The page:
Illegal goods and services can be obtained for prison currencies as well. The criminal element in prison (this is not a tautology!) offers tattooing, “home-brewed” alcohol, cigarettes, and illicit drugs. One young inmate was even approached by a gang member to sell his body with this dubious rhetoric: “You know, you can live like a king in this place and never have to grow hungry. I know how to keep your locker always full.” Goethe’s Erlkonig could not have been more persuasive!
When verbal persuasion is not enough, some criminals take their activities to the next level: thefts and extortions. Expensive items are the prime targets for the thieves, such as a radio ($44.20), shoes ($54.80), and a watch ($36.40), but thieves would steal anything if it is unguarded.
Unpurchasable items are also targeted. For example, each cell is supposed to come with a plastic stool, but this is a favorite target for the gangs. They steal stools from the cells and try to lease them to the original owners or to other stoolless inmates. “You can sit down and be comfortable for only $20 a week.” Thieves always appear caring, and they appeal to their customers’ self-interests.
Another thief created a “hostage situation” by kidnapping another’s radio. If the victim wanted his own $45 radio back, he would have to pay only $20 worth of food. It was a bargain the victim could not resist!
Some gangs claim to own cells, and they charge “rent” to the occupants. Unfortunately, the landlord doesn’t provide any repair services, and the tenants cannot be evicted for nonpayment.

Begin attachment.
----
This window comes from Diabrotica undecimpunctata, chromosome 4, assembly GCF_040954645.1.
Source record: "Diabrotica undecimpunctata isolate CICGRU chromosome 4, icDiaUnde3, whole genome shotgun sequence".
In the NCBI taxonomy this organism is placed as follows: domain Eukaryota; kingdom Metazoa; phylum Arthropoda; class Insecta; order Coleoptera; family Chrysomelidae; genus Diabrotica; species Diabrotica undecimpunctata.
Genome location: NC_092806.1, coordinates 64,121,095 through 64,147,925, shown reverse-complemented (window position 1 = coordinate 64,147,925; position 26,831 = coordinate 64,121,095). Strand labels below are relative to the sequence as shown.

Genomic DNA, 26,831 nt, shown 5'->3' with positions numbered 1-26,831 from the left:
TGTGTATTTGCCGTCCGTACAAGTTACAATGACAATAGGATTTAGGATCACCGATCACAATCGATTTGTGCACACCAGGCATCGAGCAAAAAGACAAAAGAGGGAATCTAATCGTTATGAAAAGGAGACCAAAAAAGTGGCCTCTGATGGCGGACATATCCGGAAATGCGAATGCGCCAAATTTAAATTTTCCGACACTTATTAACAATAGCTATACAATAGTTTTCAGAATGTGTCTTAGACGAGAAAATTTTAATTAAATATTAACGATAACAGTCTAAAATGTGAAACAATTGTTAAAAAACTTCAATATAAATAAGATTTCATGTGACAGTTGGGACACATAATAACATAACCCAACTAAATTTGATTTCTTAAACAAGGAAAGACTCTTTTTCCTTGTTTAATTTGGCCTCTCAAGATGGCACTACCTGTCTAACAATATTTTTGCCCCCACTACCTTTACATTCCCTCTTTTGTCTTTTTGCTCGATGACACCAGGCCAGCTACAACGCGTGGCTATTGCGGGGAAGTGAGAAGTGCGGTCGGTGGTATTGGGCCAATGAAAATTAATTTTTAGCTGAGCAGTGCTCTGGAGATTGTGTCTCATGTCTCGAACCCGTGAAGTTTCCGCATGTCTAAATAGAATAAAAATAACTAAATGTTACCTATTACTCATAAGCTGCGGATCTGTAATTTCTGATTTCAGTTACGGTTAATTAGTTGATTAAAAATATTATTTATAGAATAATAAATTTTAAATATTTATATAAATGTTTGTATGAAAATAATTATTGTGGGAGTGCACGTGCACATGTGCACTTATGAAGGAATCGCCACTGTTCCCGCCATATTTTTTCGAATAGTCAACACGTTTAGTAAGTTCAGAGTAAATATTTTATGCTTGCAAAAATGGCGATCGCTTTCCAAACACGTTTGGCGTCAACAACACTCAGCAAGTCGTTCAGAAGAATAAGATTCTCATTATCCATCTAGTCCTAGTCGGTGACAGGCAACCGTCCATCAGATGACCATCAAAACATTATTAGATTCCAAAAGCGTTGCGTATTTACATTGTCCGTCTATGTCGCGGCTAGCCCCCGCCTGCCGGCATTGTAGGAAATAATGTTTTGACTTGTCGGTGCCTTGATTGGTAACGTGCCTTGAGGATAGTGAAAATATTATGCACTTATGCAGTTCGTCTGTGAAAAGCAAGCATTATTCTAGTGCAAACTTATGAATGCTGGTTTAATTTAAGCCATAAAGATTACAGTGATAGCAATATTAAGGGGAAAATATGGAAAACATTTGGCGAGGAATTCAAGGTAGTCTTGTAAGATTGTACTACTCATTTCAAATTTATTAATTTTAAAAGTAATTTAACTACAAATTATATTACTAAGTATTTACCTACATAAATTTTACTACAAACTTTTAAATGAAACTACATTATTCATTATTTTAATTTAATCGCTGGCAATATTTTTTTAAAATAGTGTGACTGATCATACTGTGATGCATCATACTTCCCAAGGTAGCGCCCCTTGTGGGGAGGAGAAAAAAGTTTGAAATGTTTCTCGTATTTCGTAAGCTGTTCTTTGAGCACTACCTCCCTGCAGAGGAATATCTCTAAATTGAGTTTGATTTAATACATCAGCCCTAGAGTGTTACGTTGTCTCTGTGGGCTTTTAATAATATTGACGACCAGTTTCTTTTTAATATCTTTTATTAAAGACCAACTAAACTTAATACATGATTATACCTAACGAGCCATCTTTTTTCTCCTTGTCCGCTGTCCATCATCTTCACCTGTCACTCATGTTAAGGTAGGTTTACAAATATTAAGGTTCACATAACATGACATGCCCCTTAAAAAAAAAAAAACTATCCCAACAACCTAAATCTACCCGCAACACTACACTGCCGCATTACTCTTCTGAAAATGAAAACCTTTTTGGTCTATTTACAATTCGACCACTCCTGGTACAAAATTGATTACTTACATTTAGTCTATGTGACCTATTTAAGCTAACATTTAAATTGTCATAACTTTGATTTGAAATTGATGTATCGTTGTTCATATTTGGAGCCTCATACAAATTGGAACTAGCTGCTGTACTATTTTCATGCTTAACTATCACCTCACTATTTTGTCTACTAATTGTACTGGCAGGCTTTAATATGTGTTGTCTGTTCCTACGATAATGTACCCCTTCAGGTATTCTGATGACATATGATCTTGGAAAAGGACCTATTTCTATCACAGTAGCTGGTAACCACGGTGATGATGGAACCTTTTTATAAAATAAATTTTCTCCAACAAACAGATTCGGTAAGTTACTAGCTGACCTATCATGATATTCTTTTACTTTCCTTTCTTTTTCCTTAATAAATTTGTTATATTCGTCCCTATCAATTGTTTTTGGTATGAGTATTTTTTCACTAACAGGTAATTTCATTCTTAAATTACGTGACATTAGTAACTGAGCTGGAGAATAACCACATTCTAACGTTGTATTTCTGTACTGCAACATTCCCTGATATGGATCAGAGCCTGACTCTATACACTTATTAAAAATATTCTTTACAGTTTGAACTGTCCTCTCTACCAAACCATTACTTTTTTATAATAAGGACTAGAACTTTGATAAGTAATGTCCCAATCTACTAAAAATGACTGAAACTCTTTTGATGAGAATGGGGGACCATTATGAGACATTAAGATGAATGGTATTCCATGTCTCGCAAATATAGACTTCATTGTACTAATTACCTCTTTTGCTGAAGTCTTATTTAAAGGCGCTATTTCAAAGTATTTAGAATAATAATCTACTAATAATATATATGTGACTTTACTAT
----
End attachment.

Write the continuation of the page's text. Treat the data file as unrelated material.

Then, there is the good old-fashioned extortion: “I will kill you if you don’t pay.” The ransom can be as inexpensive as a couple of soups or as expensive as the indefinite recurring payment of $125 a week. Perhaps one should be flattered by a high ransom amount since nobody else would tell an inmate that his/her life is worth that much.
But by far, the most prevalent underground economic activity is gambling; soups, chips, and stamps exchange hands everyday, and there is always someone in the unit who is carrying thousands of dollars in debt—how many soups is that? Gamblers’ lockers contain large quantities of food items (that can put a convenience store owner to shame), but when they become hungry, they go around begging. One inmate, for whom English is not his first language, calls them “hungry ghosts,” as they wander around from cell to cell, asking to have pity on them. (I taught him the correct English word “parasite.”) But for the gamblers, their food is money, and who would be foolish enough to eat his own money? Gamblers always find naive benefactors to feed them.
Food as a Calendar
Prisoners live in the world in which days of the week are rendered mostly meaningless. For them, there is little functional difference between Tuesdays and Thursdays for example. Furthermore, calendars are classified as contraband, making it more difficult for the prisoners to keep track of time.
In such an environment, the smallest variations are magnified disproportionately, and the variation in what is served for meals is arguably one of the most salient. In addition, the menu is mostly cyclic (albeit not strictly so), leading the prisoners to identify the day of the week by food. “It’s Wednesday because we had hamburgers for lunch.” “I smell fish. It’s fish Friday.” Confusion arises when certain items are served out of rotation. “How can it be Wednesday today? We didn’t have cinnamon rolls for breakfast.”